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McMurphy is arguably Nicholson’s most iconic character, winning him his first of three acting Oscars. It may be hard today to step back and examine just how unconventional this character really was. McMurphy is a jailed convict, pretending to be insane to get out of doing hard labor. During his initial interview at the mental institution, they briefly mention his encounter with a young girl that led him to being locked up in the first place. He is rude and crude, and often has moments of outbursts just to get under the skin of the doctors and nurses. But what draws audiences to him is how he treats the other patients as people instead of subjects. He engages with them as individuals, and encourages them to break their normal routines. This can be both a benefit and a hindrance. The idea of McMurphy helping the patients through his own enthusiasm is admirable, but can they be “healed” just through McMurphy pushing them along? According to him, the best way to treat the patients is by getting laid, going out and playing basketball, and breaking the rules. A respectable sentiment, but there is an underlining level of sadness. This story can only end one way, but that makes the film all the more powerful.

More needs to be said about how good Louise Fletcher’s performance is, as well. While Nicholson rallies the troops and gets all the attention, Fletcher takes the thankless job of the villain. The fact that audiences so detest Nurse Ratched is testament to how believable she was. Fletcher is so cold, so inflexible, and so machine-like that she is less an individual person and more of an overarching idea. Her voice remains calm to the point of almost being monotone, and the way she so strictly obeys the rules can be damn near maddening. Notice the way she conducts the daily group meetings with the patients. Ratched has a way of breaking down a character by simply asking questions and using her version of logic. This makes her quite fascinating. Yes, she is methodical in her approach, but she never goes too far. She always stays within the boundaries, and while the characters turn against her, she herself never crosses the line. It’s a slippery slope to play on, and Fletcher does it in remarkable fashion. Her Oscar win was well deserved.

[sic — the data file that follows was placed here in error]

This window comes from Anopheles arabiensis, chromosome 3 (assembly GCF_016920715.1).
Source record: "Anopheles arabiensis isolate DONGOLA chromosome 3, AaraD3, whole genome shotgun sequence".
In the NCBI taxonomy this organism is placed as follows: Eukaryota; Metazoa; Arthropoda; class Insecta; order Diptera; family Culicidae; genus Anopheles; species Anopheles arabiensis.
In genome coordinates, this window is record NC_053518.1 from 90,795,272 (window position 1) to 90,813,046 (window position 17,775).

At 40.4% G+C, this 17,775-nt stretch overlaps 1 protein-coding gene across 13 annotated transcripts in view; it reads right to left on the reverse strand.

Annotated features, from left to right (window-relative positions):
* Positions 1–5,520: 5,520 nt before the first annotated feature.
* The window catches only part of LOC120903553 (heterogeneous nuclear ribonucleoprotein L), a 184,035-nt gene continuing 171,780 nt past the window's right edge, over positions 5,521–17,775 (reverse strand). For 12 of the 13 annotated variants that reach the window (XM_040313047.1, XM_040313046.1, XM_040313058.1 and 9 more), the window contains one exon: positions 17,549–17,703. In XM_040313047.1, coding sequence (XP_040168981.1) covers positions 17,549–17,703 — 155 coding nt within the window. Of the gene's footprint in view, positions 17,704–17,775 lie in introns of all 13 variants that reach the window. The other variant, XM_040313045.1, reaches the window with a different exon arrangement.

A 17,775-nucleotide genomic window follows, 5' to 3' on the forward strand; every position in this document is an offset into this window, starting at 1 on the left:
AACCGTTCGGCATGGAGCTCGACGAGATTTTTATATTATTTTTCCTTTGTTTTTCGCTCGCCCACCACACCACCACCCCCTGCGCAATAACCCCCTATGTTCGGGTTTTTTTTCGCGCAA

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While the metaphor we’re presented with is an important one (and can still be put into use today), there are elements that stick out noticeably. The casting of the patients has become more curious as time has gone by. Maybe Danny DeVito and Christopher Lloyd weren’t well known back then, but today they are certainly recognizable. This poses an interesting issue here. We can’t criticize actors for playing mental patients, but because time has made them more famous, the manipulation shows a bit more. Their mental handicaps are presented only when they are needed for the story, and disappear at just the right moments. They seem to get better the more they interact with McMurphy, and rescind to an almost catatonic state when Ratched and her team give them their medications. Does this mean that one can be cured of their ailments by simply hanging out with Jack Nicholson? An even clearer example is when McMurphy escapes with the patients on a fishing trip. As people come up to them and question what they’re doing, McMurphy introduces each as a doctor, accompanied with a perfectly timed expression. Is this scene funny? Absolutely. Is it realistic? Not really. But maybe reality isn’t what we need. The theme of freedom is what’s important, even if the portrayal of medical treatment may not be entirely accurate.